Two Dogs, a Sick Chicken, and a Tornado Watch

We are in the middle of a tornado watch tracking a thunderstorm due to arrive within the hour. I have moved the car underneath the big cedar tree that holds the laundry line in anticipation of predicted hail. The thunder is creeping closer over the hills and the dogs are getting restless as the distant rumbles become louder. The pressure is rising and the little red weather radio puts out a warning to take shelter and prepare for severe weather. Somehow, this time hits different with a sick chicken in the house. She is in an old dog crate i ziptied back together after cashew hulked herself out of it and it wasnt any longer structurally viable against dog escapes. So far the chicken hasnt figured her way out. She has been through a ****storm of medical issues in the past 3 days and she’s inside the house for now as myself and the dogs try to coax her in the direction of survival. She’s severely anemic. I need to get her some spinach as she vetoed the beets i gave her yesterday but the dollar general doesnt carry spinach so itll have to wait one more day. The dogs seem to know there’s something wrong with her and they’ve been very gentle and well behaved around her, even when she’s out of the crate. As the storm approaches, both dogs are checking on the chicken perched at the crate door on a pile of straw next to a water dish. They sniff her through the metal bars and check on her each time the thunder rolls through. I dont think she’s ever ridden a severe storm out in the house. It must be rather strange for her to keep company with dogs now rather than other chickens, but she is so near death she doesnt seem to have an opinion on who is here and who is not. None of it bothers her. I am unsure of whether she will survive but its never over until its over, so we will continue to try with her, and she will live in the house with us for now. Cashew and Sili are taking turns laying beside the chicken in her cage and coming over to me to panic about the thunder and lightening. If she survives i have a master plan for reintegration. I will have to take one or two chickens from the pen and put them in the house with her, then reintroduce them as a group back to the pen, or they’ll decide she lives as part of the dog clan now and must be eliminated for the crime of being an outsider.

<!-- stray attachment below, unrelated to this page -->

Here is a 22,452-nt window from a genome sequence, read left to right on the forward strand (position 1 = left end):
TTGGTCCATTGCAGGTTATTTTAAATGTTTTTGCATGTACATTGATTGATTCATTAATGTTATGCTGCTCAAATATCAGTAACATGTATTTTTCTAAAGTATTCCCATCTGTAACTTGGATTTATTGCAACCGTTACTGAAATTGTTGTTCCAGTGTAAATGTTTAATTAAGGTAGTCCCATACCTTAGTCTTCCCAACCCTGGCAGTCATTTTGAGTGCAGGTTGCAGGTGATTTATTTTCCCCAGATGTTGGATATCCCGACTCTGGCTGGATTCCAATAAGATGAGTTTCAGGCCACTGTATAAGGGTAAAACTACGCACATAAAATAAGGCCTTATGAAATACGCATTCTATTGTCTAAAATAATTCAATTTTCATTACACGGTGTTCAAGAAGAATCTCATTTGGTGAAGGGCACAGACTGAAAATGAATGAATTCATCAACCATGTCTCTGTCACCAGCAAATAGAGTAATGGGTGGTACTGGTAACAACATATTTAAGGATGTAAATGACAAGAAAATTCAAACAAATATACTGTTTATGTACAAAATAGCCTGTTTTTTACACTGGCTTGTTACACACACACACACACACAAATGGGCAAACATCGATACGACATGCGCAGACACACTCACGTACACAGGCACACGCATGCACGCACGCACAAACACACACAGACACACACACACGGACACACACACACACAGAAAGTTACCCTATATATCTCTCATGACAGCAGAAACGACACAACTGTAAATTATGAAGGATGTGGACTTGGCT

The storm arrived with a fury i did not expect. The wind threatened to bust the windows out the side of the house and the immediate change in temperature in the house was alarming as the thing came over the hills with a force and momentum i did not anticipate. I closed the sliding barn door to the bathroom and gathered the dogs in front of it, sheltering them from the windows with my body. Outside i could hear something hitting the metal of the well house. I wasnt sure whether it would be hail or rocks kicked up by the wind. As the rain came down in torrents blown sideways in violent sweeps by the wind i began to hear a concerning noise faintly underneath all the pouring rain. It took me a while to realize that siren like noise was the wind. With the amount of wind present, the swift and breezy temperature drop in the house, and an active tornado watch, i was fairly concerned about whirlwinds we couldnt see creating themselves in the dark. I kept the dogs at the back of the house as far from the windows as i could get them to sit and kept a jacket nearby so i could cover us if need be but in the event of a twister the tiny house and everything in it would be gone and i knew that so i just prayed that there were no twisters in this storm.

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